While now best known for her provocative performances tackling issues of race, ethnicity, gender, sexuality, class, and toxic nationalism -- among many other pressing subjects -- Seung-Min Lee worked mostly as an abstract painter until the age of 28. Her then-brief foray into performance during her senior year in college led to new methods for her painting practice, which took on a more performative dimension. She explored, for example, using physical restraints on her body to generate images before shifting her focus predominantly to performance.


In Sing Le No More (2012), a performance for the camera shot on an iPhone, Lee similarly engages with physical limitations. Lee tries to perform the choreography of Beyoncé’s Single Ladies in a leotard and high stilettos while restricted on each limb by bungee chords attached to the walls, repeatedly stumbling to the ground with a smile on her face. Lee’s performance practice tests the boundaries of political correctness and respectability to often humorous and sometimes uncomfortable albeit productive ends, often exposing hers and our latent feelings. She manipulates markers of identity to burst open our assumptions and expectations of our various social positions.


At first comparison, Lee’s paintings and prints may seem far removed from her performance praxis. With its pared down figurative language and measured technique, Lee’s formal approach sidesteps her bold and brash performative tactics. But -- without over-determining the connections -- parallels surface. Both Man Am I Abominable Man and Carnivalore enact variations through the framework of a consistent matrix, allowing for both a predetermined and an open, improvisatory dimension.


In Man Am I Abominable Man, Lee uses a literal silkscreened frame, comprised of wispy hair-like shapes, to evoke the social frame of white masculinity as the default subjective position. The disembodied figure in the foreground raises a hand, reflected through the open space to reveal the frame as a mirror, one through which to see various reflections of others and ourselves. The title itself contains a reflexive mirroring steeped in uncertainty, exposing the abject fragility of this framing.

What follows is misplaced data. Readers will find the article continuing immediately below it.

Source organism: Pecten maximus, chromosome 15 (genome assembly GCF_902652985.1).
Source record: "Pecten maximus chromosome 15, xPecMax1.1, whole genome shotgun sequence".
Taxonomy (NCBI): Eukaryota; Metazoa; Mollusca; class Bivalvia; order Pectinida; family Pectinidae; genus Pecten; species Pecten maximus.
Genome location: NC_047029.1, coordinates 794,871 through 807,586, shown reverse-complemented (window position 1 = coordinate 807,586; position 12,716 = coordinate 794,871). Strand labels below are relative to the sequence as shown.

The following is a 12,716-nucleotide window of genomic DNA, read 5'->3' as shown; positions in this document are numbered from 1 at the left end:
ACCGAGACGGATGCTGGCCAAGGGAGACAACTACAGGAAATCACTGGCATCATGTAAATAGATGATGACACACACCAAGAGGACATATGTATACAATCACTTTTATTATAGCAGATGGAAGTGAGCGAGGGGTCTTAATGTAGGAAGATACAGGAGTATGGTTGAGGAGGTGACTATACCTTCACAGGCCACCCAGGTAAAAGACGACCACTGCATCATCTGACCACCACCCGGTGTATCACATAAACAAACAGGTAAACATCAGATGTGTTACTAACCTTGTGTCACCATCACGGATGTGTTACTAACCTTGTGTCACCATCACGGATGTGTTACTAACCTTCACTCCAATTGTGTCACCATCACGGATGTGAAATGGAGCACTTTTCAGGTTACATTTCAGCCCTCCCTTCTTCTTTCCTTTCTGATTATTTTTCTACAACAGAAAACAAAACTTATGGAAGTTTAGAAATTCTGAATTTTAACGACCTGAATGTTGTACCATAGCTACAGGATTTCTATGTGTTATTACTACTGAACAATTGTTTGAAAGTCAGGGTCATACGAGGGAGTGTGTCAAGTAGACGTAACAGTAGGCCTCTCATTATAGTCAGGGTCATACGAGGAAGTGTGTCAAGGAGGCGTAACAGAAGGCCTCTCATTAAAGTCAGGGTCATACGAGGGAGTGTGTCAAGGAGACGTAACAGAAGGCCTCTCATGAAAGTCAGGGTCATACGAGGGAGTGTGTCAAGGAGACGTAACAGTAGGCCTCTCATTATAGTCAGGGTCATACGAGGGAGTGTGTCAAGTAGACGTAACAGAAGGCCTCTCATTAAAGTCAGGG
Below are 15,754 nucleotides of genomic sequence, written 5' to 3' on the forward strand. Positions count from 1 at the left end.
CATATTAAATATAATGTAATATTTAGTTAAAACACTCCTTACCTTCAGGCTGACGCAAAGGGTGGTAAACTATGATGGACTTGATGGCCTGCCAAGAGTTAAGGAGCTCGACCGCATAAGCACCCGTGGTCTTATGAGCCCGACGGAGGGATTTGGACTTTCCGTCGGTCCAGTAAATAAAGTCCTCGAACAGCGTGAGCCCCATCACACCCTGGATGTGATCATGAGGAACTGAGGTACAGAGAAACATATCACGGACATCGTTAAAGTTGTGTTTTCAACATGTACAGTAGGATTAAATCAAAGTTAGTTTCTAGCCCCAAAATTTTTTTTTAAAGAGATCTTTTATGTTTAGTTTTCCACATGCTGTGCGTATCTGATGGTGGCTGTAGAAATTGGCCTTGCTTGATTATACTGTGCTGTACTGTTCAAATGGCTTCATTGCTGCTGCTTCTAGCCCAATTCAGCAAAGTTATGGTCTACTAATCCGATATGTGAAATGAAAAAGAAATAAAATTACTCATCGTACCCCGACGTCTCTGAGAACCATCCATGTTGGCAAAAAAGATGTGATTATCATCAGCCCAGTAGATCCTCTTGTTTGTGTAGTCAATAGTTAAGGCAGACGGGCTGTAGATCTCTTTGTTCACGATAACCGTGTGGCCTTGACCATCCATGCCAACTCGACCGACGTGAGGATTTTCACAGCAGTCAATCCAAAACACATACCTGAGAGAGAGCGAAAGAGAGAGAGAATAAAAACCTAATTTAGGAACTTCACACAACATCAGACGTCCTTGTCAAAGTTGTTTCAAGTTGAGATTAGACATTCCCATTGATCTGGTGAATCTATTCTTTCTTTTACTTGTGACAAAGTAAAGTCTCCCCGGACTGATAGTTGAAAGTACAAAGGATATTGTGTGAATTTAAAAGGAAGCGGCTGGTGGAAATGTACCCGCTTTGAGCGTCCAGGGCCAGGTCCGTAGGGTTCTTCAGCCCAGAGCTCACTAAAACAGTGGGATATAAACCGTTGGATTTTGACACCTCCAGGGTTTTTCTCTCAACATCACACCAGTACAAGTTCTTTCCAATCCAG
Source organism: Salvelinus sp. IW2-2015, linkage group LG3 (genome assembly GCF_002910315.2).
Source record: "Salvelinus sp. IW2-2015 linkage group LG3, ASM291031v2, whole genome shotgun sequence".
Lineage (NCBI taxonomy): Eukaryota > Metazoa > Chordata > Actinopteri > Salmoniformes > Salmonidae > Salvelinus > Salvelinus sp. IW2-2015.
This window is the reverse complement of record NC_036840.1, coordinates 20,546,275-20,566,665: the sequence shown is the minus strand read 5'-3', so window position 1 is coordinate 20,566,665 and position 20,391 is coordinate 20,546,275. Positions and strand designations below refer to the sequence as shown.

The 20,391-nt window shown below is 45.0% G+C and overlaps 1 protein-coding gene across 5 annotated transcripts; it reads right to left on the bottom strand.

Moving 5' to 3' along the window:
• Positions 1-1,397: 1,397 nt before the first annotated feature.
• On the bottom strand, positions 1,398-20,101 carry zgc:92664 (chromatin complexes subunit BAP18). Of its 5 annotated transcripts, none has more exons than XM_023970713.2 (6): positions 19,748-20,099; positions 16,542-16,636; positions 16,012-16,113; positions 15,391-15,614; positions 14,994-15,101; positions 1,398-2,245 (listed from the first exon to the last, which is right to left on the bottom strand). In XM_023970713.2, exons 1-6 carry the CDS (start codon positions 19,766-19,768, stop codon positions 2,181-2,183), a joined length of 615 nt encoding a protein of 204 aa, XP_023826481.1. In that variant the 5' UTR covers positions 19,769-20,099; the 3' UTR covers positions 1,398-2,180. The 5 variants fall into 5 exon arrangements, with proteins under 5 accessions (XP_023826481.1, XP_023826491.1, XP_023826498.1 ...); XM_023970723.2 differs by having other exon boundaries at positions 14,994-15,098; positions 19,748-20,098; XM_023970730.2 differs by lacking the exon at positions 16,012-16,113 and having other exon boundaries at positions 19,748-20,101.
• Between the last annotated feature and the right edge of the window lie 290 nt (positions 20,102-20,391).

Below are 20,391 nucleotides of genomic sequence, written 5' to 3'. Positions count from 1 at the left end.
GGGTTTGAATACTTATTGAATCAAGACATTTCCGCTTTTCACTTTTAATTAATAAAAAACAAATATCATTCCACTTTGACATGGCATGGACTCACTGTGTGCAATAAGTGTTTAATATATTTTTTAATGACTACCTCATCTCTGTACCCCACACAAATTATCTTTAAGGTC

Lee takes hold of the frame to execute a range of watercolor paintings that channel connection and alienation, assimilation and its failures. One print features text-less SMS bubbles while another reveals an obscured figure’s nude selfie taken from behind. In others, Lee abstracts the visual field, taking on the persona of a Helen Frankethaler-esque abstract female painter in one instance. In the Carnivalore series, amidst colorful chine collé circles atop an undulating frequency, an amorphous, ouroboros-like figure floats within a mustard abyss, a carnivorous figure eating itself. In this way, Lee’s prints take on many of the principles of her broader practice: working within presubscribed and sometimes self-imposed limits; enacting personas; and exploring slippages, variations, and openings for revealing ourselves anew.

— Vivian Crockett, 2018

(b. Seoul, Korea) is an artist based in New York. She has an MFA from Hunter College and BA from Harvard University. She has performed most recently at The Kitchen, Performance Space New York, MoMA PS1, Present Company, Safe Gallery, Essex Flowers, Luxembourg and Dayan, Artists Space, and David Lewis Gallery.



Man Am I Abominable Man 2018

Silkscreen and watercolor, 19.25 x 14.75 in.

Variable Edition: 8


Carnivalore 2018

Silkscreen and Chine Collé, 25 x 16.75 in.

Variable Edition: 5


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